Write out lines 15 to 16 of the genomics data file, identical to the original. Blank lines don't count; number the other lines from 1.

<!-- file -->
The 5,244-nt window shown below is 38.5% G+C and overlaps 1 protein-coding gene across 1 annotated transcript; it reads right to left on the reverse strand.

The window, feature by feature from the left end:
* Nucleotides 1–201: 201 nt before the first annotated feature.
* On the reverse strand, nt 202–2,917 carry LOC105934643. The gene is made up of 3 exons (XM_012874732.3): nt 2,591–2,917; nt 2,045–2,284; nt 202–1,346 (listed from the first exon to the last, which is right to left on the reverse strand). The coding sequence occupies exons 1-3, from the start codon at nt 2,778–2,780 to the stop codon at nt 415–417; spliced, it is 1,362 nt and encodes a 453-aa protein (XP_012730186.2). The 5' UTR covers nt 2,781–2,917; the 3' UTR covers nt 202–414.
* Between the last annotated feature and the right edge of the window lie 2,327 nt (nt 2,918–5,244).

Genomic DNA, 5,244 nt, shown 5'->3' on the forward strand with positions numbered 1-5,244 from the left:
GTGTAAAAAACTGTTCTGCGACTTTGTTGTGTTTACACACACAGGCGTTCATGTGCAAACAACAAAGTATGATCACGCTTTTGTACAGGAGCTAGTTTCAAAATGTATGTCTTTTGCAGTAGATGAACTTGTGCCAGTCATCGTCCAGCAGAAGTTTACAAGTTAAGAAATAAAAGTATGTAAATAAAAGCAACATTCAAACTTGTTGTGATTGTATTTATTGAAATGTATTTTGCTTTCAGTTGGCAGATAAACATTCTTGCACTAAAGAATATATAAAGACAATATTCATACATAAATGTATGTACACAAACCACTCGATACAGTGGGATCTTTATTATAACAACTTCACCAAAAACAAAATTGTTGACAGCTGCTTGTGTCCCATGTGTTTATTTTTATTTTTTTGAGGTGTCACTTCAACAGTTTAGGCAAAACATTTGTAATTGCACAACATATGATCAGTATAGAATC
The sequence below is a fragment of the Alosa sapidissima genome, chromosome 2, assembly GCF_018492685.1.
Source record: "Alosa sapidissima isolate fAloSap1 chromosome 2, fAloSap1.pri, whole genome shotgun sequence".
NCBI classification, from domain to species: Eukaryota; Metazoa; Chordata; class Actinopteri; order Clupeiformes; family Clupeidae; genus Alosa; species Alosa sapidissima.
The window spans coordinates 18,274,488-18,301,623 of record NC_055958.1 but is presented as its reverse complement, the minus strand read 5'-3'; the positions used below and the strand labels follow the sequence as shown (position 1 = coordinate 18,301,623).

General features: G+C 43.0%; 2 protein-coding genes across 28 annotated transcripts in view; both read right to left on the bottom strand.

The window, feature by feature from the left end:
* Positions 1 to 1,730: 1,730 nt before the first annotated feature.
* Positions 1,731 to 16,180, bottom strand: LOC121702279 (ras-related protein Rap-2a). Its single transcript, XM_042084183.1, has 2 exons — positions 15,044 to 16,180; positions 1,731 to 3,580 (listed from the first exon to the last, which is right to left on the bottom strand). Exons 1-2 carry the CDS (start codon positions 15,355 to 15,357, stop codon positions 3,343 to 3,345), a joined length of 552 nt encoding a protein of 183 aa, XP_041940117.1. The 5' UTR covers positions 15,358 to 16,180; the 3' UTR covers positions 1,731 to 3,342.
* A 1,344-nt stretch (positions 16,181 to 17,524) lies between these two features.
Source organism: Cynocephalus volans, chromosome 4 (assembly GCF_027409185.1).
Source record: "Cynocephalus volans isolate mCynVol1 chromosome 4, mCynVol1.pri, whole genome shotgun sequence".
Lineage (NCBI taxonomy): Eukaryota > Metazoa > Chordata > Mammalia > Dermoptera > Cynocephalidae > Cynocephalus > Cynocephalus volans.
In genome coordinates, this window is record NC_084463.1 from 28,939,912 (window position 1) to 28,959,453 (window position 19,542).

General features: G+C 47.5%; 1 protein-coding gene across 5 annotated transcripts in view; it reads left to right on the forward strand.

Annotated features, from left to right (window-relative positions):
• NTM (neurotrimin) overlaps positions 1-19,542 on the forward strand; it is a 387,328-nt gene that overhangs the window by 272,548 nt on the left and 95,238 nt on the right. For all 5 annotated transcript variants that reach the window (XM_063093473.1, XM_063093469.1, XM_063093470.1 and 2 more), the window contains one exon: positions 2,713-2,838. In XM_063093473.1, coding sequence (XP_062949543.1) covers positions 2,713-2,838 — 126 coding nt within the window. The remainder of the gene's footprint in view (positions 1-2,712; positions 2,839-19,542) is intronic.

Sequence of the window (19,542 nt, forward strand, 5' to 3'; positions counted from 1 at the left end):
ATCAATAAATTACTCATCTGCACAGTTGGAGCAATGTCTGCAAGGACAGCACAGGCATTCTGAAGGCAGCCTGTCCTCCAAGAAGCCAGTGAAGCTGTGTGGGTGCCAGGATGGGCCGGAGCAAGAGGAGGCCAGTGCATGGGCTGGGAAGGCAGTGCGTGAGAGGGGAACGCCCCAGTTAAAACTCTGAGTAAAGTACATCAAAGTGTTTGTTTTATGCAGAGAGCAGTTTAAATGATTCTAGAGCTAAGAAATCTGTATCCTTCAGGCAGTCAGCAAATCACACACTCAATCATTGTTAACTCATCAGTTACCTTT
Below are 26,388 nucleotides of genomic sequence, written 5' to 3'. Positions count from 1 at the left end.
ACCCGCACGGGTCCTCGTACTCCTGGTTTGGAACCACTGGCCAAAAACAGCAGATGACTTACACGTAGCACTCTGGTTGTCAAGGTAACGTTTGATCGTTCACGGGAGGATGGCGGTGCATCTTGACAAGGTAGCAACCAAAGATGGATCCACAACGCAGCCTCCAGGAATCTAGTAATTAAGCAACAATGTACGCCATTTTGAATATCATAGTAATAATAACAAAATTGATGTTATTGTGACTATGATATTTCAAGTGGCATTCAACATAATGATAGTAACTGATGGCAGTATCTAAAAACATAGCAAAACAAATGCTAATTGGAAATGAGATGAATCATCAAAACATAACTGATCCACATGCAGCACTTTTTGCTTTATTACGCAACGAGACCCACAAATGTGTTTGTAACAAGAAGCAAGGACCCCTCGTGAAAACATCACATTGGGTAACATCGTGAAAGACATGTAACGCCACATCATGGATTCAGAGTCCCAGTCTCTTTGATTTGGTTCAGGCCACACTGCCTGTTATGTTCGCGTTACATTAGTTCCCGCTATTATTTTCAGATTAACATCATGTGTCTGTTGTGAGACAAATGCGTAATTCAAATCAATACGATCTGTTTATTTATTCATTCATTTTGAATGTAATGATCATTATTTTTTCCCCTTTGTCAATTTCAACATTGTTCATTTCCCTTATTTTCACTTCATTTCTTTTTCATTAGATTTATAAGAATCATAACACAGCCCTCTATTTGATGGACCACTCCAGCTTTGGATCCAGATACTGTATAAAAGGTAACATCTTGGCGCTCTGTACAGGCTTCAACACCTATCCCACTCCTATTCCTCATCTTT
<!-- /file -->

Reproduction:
* Positions 1,731 to 16,180, bottom strand: LOC121702279 (ras-related protein Rap-2a). Its single transcript, XM_042084183.1, has 2 exons — positions 15,044 to 16,180; positions 1,731 to 3,580 (listed from the first exon to the last, which is right to left on the bottom strand). Exons 1-2 carry the CDS (start codon positions 15,355 to 15,357, stop codon positions 3,343 to 3,345), a joined length of 552 nt encoding a protein of 183 aa, XP_041940117.1. The 5' UTR covers positions 15,358 to 16,180; the 3' UTR covers positions 1,731 to 3,342.
* A 1,344-nt stretch (positions 16,181 to 17,524) lies between these two features.